Tag: User interface

Entering data in Python: console or GUI

Entering data in Python: console or GUI

Suppose you want the user to enter some data for a Python program to work on. For this, Python provides the input statement, which can print out a prompting string and wait for keyboard input. 

name = input("What is your name? ")
print("Hi "+name +" boy!")

This little program asks for your name and waits for you to type a string and press Enter. The input statement accepts keyboard input and returns a string. So, the resulting console results might look like this:

What is your name? Jim
Hi Jim boy!

Heinlein fans may recognize the reference.

You can paste that 2-line program into any development environment, such as Thonny, PyCharm or even Jupyter Notebook and see it work right away.

Adding two numbers

Of course, you can enter numbers as well, but you must be sure to convert the resulting strings into an int or a float. Here we use the more general float.

x = float(input("Enter x: "))
y = float(input("Enter y: "))
print("The sum is: ", x+y)

The resulting output is:

Enter x: 23.45|
Enter y: 41.46
The sum is:  64.91

Of course, this naïve program expects only legal input. If you enter, say, “qq” instead of 22, you will get a Python error:

File "C:\Users\James\PycharmProjects\input\inputdemo.py", line 7, in <module>    
y = float(input("Enter y: "))
ValueError: could not convert string to float: 'qq'

There are ways to check for this, of course, such as catching Exceptions, and we will explain those in the following example.

However, you will only find the input statement in rudimentary examples. Most programs that need user input get it from a windowing interface. We’ll show these same examples next using the tkinter GUI library.

Making a windowing example program

You can do much the same thing by using the Entry field in the tkinter GUI (graphical user interface). Here we repeat those examples in simple tkinter windows.  To use tkinter, you have to import that library into your program:

from tkinter import *
import tkinter as tk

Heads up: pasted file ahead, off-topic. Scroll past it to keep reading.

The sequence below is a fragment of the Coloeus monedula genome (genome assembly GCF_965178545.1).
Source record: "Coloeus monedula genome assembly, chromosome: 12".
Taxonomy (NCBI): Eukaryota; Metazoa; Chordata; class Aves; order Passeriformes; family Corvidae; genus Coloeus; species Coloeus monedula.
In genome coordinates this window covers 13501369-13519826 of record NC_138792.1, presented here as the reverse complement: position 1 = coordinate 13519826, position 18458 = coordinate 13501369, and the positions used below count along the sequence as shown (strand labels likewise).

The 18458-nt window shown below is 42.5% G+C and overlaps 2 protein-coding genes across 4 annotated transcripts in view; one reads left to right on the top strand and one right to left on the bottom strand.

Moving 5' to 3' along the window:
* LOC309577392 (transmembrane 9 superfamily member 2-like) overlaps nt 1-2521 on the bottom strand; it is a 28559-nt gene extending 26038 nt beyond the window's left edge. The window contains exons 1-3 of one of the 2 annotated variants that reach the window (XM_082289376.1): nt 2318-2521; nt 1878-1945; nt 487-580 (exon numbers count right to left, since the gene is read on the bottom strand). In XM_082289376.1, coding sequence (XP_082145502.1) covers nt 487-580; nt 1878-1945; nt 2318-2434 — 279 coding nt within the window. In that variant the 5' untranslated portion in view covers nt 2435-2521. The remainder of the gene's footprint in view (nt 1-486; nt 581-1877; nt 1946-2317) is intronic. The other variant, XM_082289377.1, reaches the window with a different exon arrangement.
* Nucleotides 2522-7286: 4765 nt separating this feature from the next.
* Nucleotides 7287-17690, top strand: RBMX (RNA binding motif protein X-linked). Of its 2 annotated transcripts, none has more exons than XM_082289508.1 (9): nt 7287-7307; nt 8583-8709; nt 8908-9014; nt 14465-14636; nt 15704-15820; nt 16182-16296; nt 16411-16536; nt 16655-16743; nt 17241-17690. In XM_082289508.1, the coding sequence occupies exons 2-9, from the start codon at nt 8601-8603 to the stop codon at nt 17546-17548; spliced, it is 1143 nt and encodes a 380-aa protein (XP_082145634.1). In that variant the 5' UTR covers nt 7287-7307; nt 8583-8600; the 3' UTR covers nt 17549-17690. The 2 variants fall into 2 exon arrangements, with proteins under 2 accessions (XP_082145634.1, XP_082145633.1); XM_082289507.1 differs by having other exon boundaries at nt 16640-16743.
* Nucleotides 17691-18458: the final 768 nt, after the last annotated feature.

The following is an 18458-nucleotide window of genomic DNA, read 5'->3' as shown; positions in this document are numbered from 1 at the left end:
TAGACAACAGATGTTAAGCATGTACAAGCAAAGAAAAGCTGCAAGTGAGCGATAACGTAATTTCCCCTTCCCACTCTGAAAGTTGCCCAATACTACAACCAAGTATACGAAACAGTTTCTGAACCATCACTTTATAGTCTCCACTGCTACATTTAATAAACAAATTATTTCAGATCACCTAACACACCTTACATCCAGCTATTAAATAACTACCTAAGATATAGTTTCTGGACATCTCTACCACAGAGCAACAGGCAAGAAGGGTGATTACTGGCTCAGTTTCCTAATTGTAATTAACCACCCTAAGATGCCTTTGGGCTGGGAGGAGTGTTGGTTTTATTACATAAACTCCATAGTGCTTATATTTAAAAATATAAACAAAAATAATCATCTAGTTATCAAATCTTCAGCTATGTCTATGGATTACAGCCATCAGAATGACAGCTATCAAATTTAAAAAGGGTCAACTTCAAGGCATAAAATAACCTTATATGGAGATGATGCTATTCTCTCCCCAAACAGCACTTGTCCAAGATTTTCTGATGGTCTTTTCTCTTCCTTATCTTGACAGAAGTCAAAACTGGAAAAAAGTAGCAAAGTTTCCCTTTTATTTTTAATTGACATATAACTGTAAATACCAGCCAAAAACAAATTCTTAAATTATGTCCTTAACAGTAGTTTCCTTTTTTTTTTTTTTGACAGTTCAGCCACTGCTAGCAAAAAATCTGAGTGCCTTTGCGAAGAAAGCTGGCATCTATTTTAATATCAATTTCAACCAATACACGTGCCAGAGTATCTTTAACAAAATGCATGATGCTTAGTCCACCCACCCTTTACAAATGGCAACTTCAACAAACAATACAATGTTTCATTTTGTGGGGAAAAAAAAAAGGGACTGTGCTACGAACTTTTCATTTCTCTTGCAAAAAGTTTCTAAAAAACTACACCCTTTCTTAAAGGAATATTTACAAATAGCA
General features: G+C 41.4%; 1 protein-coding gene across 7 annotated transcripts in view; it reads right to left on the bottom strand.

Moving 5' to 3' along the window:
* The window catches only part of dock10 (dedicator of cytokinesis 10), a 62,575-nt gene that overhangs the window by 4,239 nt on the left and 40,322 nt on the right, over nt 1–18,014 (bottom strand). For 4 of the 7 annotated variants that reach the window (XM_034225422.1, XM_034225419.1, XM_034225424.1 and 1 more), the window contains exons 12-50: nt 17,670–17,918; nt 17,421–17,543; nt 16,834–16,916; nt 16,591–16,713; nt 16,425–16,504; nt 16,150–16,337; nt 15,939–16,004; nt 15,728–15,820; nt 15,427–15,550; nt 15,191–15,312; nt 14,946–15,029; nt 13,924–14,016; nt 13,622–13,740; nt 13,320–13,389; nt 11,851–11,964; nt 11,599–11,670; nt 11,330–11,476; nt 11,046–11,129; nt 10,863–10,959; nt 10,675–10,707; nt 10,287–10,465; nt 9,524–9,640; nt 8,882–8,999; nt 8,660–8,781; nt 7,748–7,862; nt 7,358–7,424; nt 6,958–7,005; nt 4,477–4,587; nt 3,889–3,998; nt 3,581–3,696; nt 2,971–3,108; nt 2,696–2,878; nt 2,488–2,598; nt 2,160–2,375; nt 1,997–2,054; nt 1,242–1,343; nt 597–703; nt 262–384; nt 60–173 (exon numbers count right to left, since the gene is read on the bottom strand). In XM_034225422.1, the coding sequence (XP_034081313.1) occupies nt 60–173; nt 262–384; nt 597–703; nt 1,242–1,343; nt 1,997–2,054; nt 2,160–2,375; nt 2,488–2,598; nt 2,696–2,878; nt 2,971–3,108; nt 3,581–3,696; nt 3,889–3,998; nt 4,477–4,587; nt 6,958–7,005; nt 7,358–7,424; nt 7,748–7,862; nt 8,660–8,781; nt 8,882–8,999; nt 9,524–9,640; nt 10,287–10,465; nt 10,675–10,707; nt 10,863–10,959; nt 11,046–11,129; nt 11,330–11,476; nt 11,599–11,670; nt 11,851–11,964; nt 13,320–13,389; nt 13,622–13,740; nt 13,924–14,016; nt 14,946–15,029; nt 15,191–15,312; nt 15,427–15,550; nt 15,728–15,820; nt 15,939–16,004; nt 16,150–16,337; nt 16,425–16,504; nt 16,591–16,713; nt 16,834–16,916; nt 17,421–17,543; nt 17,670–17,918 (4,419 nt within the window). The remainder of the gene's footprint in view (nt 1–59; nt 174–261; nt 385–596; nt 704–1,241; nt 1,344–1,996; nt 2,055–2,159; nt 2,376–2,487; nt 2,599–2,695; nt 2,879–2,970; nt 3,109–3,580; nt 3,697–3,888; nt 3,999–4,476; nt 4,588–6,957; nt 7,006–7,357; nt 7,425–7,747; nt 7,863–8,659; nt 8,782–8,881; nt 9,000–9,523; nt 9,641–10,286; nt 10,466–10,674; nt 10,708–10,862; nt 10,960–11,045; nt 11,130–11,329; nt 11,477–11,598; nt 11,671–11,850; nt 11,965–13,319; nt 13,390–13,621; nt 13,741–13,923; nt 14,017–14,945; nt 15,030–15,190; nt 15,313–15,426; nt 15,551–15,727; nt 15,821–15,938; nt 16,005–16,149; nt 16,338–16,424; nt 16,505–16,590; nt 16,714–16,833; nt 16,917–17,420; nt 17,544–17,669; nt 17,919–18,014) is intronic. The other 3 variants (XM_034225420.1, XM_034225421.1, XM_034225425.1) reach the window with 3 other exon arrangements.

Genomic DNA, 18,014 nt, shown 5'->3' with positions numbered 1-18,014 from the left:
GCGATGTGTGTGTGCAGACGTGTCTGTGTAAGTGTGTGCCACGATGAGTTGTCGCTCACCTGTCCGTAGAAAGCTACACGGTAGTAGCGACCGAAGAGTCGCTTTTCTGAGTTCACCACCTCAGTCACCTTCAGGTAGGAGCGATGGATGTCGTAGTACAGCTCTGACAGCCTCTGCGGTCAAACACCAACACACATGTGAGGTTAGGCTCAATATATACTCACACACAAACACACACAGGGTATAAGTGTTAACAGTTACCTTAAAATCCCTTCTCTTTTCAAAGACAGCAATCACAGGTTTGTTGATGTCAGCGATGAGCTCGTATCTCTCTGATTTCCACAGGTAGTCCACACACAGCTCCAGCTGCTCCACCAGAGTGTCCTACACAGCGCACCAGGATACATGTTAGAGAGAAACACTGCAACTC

You also create an abbreviation for tkinter, naming it just tk.

Then, most of the setup code creates the visual widgets and their arrangement. In the following example, we use an Entry field, a Button and two Labels. You start by getting the window system pointer tk.Tk() and use it to attach the widgets to. After you create this objects, you run the mainloop() function which displays the window and receives mouse and keyboard input. The window keeps running until you close it by clicking on the “X” in the upper right corner or selects some widget that causes the window to close.

Our first example above was one where you enter your name and it says Hello back, again giving homage to Heinlein in the process. The tkinter program does the same thing

The code for this program creates the two labels, the Entry field and the OK button:

def build(self):
    root = tk.Tk()
    # top label
    Label(root,
         text="""What is your name?""",
         justify=LEFT, fg='blue', pady=10, padx=20).pack()

    # create entry field
    self.nmEntry = Entry(root)
    self.nmEntry.pack()   # and put it into the window

    # OK button calls getName when clicked
    self.okButton = Button(root, text="OK",
                            command=self.getName )
    self.okButton.pack()

    # This is the label whose text changes
    self.cLabel = Label(root, text='name', fg='blue')
    self.cLabel.pack()
    mainloop()      #run loop until window closes

When you click on the OK button, it calls the getName method, which fetches the text from the entry field and inserts it into the bottom label text.

# gets the entry field text
# places it on the cLabel text field
def getName(self):
   newName = self.nmEntry.get()
   self.cLabel.configure(text=“Hi “+newName+” boy!”)

Adding two numbers

And our second example rewritten from above reads two Entry fields, converts them to floats and puts the sum in the lower label.

 The code for this window is much the same, except that we fetch and add two numbers. Here is the function the OK button calls.

xval= float(self.xEntry.get())
yval = float(self.yEntry.get())
self.cLabel.configure(text="Sum = "+str(xval+yval))

Catching the error

However, if you enter some illegal non-numeric value, you can catch the exception and issue a error message:

try:
    xval= float(self.xEntry.get())
    yval = float(self.yEntry.get())
    self.cLabel.configure(text="Sum = "+str(xval+yval))
except:
    messagebox.showerror("Conversion error",
                              "Not numbers")

If you enter non-numeric strings, the program displays this message box:

And that’s all there is to creating a program with a simple graphical user interface.